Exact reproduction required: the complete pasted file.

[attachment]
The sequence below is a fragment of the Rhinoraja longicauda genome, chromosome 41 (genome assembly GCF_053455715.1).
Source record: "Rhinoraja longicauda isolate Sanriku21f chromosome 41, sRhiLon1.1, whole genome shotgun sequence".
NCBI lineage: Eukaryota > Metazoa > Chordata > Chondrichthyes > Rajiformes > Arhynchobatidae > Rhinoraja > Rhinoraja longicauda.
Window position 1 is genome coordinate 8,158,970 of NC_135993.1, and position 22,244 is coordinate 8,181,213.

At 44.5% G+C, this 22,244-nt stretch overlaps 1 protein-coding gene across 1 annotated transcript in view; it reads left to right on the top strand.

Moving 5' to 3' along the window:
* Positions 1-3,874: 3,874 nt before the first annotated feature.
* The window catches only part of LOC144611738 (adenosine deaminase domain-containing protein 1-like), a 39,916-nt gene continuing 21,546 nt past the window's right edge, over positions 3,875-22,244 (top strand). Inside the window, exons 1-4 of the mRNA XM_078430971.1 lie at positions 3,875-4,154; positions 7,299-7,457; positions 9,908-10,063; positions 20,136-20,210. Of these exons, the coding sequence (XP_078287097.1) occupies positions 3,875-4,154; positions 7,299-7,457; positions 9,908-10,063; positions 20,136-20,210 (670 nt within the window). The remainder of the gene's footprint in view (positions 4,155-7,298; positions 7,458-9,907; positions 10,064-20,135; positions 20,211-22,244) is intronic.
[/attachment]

The sequence below is a fragment of the Rhinoraja longicauda genome, chromosome 41 (genome assembly GCF_053455715.1).
Source record: "Rhinoraja longicauda isolate Sanriku21f chromosome 41, sRhiLon1.1, whole genome shotgun sequence".
NCBI lineage: Eukaryota > Metazoa > Chordata > Chondrichthyes > Rajiformes > Arhynchobatidae > Rhinoraja > Rhinoraja longicauda.
Window position 1 is genome coordinate 8,158,970 of NC_135993.1, and position 22,244 is coordinate 8,181,213.

At 44.5% G+C, this 22,244-nt stretch overlaps 1 protein-coding gene across 1 annotated transcript in view; it reads left to right on the top strand.

Moving 5' to 3' along the window:
* Positions 1-3,874: 3,874 nt before the first annotated feature.
* The window catches only part of LOC144611738 (adenosine deaminase domain-containing protein 1-like), a 39,916-nt gene continuing 21,546 nt past the window's right edge, over positions 3,875-22,244 (top strand). Inside the window, exons 1-4 of the mRNA XM_078430971.1 lie at positions 3,875-4,154; positions 7,299-7,457; positions 9,908-10,063; positions 20,136-20,210. Of these exons, the coding sequence (XP_078287097.1) occupies positions 3,875-4,154; positions 7,299-7,457; positions 9,908-10,063; positions 20,136-20,210 (670 nt within the window). The remainder of the gene's footprint in view (positions 4,155-7,298; positions 7,458-9,907; positions 10,064-20,135; positions 20,211-22,244) is intronic.